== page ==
Covid lockdowns ‘increased collateral damage to those with cardiac disease’

Covid lockdowns increased collateral damage to those with cardiovascular diseases, according to a consultant cardiologist at Royal Brompton and Harefield Hospitals who contributed to a new review.

According to Professor Thomas F. Lüscher, a consultant cardiologist and director of research, education and development at Royal Brompton and Harefield Hospitals, the review demonstrated that the COVID-19 pandemic witnessed a substantial global decline in hospitalisations with acute cardiovascular disease, fewer diagnostic and interventional procedures and fewer outpatient and community consultations.” Thomas Luscher portrait

"There is no free lunch. Any measure against the Covid-19 pandemic has unexpected and unwanted effects. We reduced infection rates with the lockdowns but increased collateral damage to those with cardiac disease; people suffering untreated heart attacks dying at home, fatal arrhythmias being untreated and heart failure without proper management.”

In the University of Leeds-led review, the researchers analysed data from 189 separate research papers looking at the impact of Covid-19 on cardiovascular services from 49 countries on six continents and covering a two-year period from December 2019.      

‘The collateral damage of COVID-19 to cardiovascular services: a meta-analysis’, published today in the European Heart Journal, found that there was a disparity in the severity of collateral cardiovascular damage across geographic and economic boundaries.

Across low and middle-income countries and countries outside of Europe and North America, they observed a more severe decline in hospitalisations and revascularisation for heart attacks with no or insufficient treatment and elevated in-hospital mortality for patients with heart attacks and those with heart failure.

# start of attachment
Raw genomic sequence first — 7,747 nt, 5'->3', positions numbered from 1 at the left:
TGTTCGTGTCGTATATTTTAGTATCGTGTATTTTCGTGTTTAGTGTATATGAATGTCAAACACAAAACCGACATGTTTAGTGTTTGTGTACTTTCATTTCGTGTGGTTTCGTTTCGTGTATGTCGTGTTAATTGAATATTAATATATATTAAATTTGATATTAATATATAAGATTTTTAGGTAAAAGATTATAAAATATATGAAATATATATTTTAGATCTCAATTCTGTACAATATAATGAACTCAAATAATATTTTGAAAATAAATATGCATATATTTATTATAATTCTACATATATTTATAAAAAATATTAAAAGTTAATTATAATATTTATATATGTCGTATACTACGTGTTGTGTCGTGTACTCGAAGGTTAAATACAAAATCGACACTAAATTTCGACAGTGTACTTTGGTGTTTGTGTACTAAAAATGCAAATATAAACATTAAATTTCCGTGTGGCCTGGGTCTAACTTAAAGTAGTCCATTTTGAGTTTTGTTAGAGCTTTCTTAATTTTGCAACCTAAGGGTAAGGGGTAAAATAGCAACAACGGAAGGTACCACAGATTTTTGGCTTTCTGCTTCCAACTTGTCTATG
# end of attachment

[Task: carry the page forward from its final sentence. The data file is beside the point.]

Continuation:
“The lessons from this review are that healthcare systems have to be prepared for surprising increases in acutely ill patients, which occur during a pandemic, to avoid future collateral damage to those suffering from other acute and chronic conditions. Members of the public must be aware that staying at home with chest pain or acute breathlessness increases the risk of death and is not a good idea, even during a pandemic and lockdowns,” Professor Lüscher added.

Dr Ramesh Nadarajah, a British Heart Foundation Clinical Research Fellow at the University of Leeds and lead author of the paper, said: “Heart disease is the number one killer in most countries – and the analysis shows that during the pandemic, people across the world did not receive the cardiac care they should have received.  

“The longer people wait for treatment for a heart attack, the greater the damage to their heart muscle, causing complications that can be fatal or cause chronic ill health. Health systems need to be reinforced so they can support and treat people whose heart conditions will inevitably be worse because of the pandemic.”

Dr Sonya Babu-Narayan, Associate Medical Director of the British Heart Foundation said the study provides evidence that delays to cardiovascular care are costing lives and causing avoidable heart damage.